In order to meet the varying needs of this audience, several layers of guidance are provided including overall principles, general guidelines, testable success criteria and a rich collection of sufficient techniques, advisory techniques, and documented common failures with examples, resource links and code.
Principles - At the top are four principles that provide the foundation for Web accessibility: See also Understanding the Four Principles of Accessibility. Guidelines - Under the principles are guidelines.
The 12 guidelines provide the basic goals that authors should work toward in order to make content more accessible to users with different disabilities. The guidelines are not testable, but provide the framework and overall objectives to help authors understand the success criteria and better implement the techniques.
In order to meet the needs of different groups and different situations, three levels of conformance are defined: The techniques are informative and fall into two categories: The advisory techniques go beyond what is required by the individual success criteria and allow authors to better address the guidelines.
Some advisory techniques address accessibility barriers that are not covered by the testable success criteria.
Where common failures are known, these are also documented. All of these layers of guidance principles, guidelines, success criteria, and sufficient and advisory techniques work together to provide guidance on how to make content more accessible.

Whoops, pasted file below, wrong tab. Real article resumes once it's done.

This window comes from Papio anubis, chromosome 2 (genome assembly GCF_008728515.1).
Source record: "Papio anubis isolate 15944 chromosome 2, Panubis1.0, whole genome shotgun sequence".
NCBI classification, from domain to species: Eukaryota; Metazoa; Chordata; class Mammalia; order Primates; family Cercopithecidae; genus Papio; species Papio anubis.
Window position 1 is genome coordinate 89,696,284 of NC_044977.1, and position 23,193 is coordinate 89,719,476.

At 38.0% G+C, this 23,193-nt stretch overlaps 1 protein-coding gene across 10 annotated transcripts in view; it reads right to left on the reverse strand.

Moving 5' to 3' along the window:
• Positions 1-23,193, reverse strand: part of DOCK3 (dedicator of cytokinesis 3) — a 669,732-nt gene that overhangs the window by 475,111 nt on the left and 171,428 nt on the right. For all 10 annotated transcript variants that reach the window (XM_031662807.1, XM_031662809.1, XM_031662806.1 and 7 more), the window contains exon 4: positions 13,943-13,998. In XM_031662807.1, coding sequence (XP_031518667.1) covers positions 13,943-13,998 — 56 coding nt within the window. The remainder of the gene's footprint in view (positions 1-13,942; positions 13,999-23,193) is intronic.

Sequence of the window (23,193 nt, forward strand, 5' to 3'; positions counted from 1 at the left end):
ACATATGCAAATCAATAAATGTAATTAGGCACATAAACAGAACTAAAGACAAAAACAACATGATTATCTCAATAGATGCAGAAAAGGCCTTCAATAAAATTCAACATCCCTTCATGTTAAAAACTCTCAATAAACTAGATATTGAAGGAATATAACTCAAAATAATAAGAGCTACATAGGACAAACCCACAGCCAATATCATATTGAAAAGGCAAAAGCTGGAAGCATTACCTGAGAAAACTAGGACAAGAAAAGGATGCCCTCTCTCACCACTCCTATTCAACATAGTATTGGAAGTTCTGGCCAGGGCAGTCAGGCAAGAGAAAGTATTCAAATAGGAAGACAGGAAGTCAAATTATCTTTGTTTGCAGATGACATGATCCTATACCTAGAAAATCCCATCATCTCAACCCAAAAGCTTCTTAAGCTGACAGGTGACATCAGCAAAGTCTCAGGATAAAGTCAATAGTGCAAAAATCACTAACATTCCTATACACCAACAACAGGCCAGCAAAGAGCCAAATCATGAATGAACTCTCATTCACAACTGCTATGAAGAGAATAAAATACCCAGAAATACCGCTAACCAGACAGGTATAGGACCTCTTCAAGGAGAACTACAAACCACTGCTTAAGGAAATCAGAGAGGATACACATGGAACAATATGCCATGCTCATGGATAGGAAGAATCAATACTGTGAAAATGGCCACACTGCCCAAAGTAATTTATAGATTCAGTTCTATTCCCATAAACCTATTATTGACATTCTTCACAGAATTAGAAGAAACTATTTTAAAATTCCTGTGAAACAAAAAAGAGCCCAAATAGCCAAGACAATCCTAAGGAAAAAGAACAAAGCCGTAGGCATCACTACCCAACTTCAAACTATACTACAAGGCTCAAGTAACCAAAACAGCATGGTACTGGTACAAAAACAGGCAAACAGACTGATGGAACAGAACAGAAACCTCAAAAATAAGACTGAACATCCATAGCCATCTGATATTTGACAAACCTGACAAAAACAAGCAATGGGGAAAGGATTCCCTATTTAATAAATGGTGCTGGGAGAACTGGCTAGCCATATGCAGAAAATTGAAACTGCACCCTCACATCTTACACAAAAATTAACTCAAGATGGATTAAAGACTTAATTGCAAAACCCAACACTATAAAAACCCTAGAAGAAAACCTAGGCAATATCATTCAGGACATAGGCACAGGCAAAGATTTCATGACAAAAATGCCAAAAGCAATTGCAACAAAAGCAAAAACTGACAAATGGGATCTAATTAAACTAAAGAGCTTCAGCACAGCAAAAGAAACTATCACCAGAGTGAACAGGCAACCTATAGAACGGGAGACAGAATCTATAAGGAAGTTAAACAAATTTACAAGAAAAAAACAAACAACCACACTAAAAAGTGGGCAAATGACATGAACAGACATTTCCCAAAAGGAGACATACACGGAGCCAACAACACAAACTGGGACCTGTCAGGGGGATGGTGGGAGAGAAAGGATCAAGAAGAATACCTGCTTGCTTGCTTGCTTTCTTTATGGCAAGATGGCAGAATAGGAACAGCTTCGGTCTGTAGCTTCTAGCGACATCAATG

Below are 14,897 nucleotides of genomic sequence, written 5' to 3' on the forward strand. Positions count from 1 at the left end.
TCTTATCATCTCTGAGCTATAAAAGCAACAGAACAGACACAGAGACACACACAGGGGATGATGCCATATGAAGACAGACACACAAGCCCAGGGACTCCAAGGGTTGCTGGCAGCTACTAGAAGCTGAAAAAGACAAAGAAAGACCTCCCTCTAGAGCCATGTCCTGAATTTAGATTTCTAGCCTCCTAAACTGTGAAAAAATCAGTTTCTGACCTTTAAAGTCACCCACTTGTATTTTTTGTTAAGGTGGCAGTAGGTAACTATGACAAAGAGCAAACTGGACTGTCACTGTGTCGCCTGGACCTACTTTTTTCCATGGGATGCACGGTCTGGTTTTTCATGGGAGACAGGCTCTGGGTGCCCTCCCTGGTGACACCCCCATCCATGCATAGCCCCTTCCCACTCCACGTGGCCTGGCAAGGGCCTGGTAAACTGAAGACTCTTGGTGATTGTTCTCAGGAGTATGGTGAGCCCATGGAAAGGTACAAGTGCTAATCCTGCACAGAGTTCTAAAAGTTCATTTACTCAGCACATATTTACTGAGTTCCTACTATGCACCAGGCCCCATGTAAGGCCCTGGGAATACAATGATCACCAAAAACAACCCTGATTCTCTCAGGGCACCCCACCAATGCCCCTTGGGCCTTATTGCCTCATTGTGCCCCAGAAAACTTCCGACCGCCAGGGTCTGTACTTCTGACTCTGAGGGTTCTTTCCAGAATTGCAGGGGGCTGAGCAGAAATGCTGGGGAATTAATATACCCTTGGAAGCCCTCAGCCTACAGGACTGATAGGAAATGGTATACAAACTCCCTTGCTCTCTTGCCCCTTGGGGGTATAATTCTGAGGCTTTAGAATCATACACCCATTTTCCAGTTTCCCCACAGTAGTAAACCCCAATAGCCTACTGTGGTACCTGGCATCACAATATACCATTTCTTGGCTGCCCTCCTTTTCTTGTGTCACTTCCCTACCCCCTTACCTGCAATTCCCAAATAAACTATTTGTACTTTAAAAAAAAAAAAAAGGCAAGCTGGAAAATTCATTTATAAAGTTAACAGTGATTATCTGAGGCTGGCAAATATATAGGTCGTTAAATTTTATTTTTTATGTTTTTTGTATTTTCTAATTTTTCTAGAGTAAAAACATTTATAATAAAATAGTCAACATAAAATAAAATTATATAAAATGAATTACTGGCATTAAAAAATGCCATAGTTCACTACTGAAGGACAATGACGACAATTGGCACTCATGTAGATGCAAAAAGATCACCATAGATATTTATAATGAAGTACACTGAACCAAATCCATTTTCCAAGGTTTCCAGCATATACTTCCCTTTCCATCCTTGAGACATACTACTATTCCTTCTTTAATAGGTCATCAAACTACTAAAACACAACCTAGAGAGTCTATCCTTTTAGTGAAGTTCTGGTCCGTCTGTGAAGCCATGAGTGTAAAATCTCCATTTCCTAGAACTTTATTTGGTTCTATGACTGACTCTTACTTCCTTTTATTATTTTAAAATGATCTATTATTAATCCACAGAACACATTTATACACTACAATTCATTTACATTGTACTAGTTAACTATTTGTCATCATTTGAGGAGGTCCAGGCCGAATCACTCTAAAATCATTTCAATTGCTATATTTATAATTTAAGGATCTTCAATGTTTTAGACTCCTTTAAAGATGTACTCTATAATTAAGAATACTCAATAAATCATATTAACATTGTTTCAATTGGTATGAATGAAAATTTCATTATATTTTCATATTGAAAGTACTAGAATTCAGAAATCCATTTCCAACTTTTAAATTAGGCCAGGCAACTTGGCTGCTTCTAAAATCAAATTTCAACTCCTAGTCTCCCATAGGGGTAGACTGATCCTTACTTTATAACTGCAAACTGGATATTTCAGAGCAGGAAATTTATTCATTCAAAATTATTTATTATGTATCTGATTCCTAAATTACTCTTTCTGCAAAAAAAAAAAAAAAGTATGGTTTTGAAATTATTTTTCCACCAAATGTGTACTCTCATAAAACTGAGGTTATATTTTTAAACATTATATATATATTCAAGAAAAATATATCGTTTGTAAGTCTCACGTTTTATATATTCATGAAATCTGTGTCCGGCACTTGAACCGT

Authors are encouraged to view and apply all layers that they are able to, including the advisory techniques, in order to best address the needs of the widest possible range of users. Note that even content that conforms at the highest level AAA will not be accessible to individuals with all types, degrees, or combinations of disability, particularly in the cognitive language and learning areas.
Authors are encouraged to consider the full range of techniques, including the advisory techniques, as well as to seek relevant advice about current best practice to ensure that Web content is accessible, as far as possible, to this community.
Metadata may assist users in finding content most suitable for their needs. Other documents, called supporting documents, are based on the WCAG 2. Techniques for WCAG 2.
Additional resources covering topics such as the business case for Web accessibility, planning implementation to improve the accessibility of Web sites, and accessibility policies are listed in WAI Resources. Each of these is introduced briefly below and defined more fully in the glossary.
It also includes the increasingly dynamic Web pages that are emerging on the Web, including "pages" that can present entire virtual interactive communities. For example, the term "Web page" includes an immersive, interactive movie-like experience found at a single URI.
For more information, see Understanding "Web Page". Programmatically Determined Several success criteria require that content or certain aspects of content can be " programmatically determined. For more information, see Understanding Programmatically Determined.